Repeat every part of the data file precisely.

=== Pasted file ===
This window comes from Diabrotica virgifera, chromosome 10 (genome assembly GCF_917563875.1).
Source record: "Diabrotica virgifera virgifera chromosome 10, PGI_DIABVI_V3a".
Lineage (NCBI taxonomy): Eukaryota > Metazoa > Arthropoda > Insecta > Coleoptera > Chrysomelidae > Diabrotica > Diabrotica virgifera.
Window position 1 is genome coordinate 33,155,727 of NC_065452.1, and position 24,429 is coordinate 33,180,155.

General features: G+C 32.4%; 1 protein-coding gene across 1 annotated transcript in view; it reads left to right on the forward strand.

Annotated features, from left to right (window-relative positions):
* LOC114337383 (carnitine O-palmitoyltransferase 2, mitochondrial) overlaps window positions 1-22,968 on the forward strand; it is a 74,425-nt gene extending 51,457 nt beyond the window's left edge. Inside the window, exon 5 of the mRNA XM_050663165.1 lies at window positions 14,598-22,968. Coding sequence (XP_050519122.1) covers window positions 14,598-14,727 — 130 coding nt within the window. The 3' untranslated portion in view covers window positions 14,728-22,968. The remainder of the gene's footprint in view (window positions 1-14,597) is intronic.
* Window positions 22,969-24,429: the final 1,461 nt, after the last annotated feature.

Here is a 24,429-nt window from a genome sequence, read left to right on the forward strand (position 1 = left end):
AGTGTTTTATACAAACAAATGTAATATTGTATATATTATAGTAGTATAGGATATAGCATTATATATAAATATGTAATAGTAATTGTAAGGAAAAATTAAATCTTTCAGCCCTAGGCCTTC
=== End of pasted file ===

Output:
This window comes from Diabrotica virgifera, chromosome 10 (genome assembly GCF_917563875.1).
Source record: "Diabrotica virgifera virgifera chromosome 10, PGI_DIABVI_V3a".
Lineage (NCBI taxonomy): Eukaryota > Metazoa > Arthropoda > Insecta > Coleoptera > Chrysomelidae > Diabrotica > Diabrotica virgifera.
Window position 1 is genome coordinate 33,155,727 of NC_065452.1, and position 24,429 is coordinate 33,180,155.

General features: G+C 32.4%; 1 protein-coding gene across 1 annotated transcript in view; it reads left to right on the forward strand.

Annotated features, from left to right (window-relative positions):
* LOC114337383 (carnitine O-palmitoyltransferase 2, mitochondrial) overlaps window positions 1-22,968 on the forward strand; it is a 74,425-nt gene extending 51,457 nt beyond the window's left edge. Inside the window, exon 5 of the mRNA XM_050663165.1 lies at window positions 14,598-22,968. Coding sequence (XP_050519122.1) covers window positions 14,598-14,727 — 130 coding nt within the window. The 3' untranslated portion in view covers window positions 14,728-22,968. The remainder of the gene's footprint in view (window positions 1-14,597) is intronic.
* Window positions 22,969-24,429: the final 1,461 nt, after the last annotated feature.

Here is a 24,429-nt window from a genome sequence, read left to right on the forward strand (position 1 = left end):
AGTGTTTTATACAAACAAATGTAATATTGTATATATTATAGTAGTATAGGATATAGCATTATATATAAATATGTAATAGTAATTGTAAGGAAAAATTAAATCTTTCAGCCCTAGGCCTTC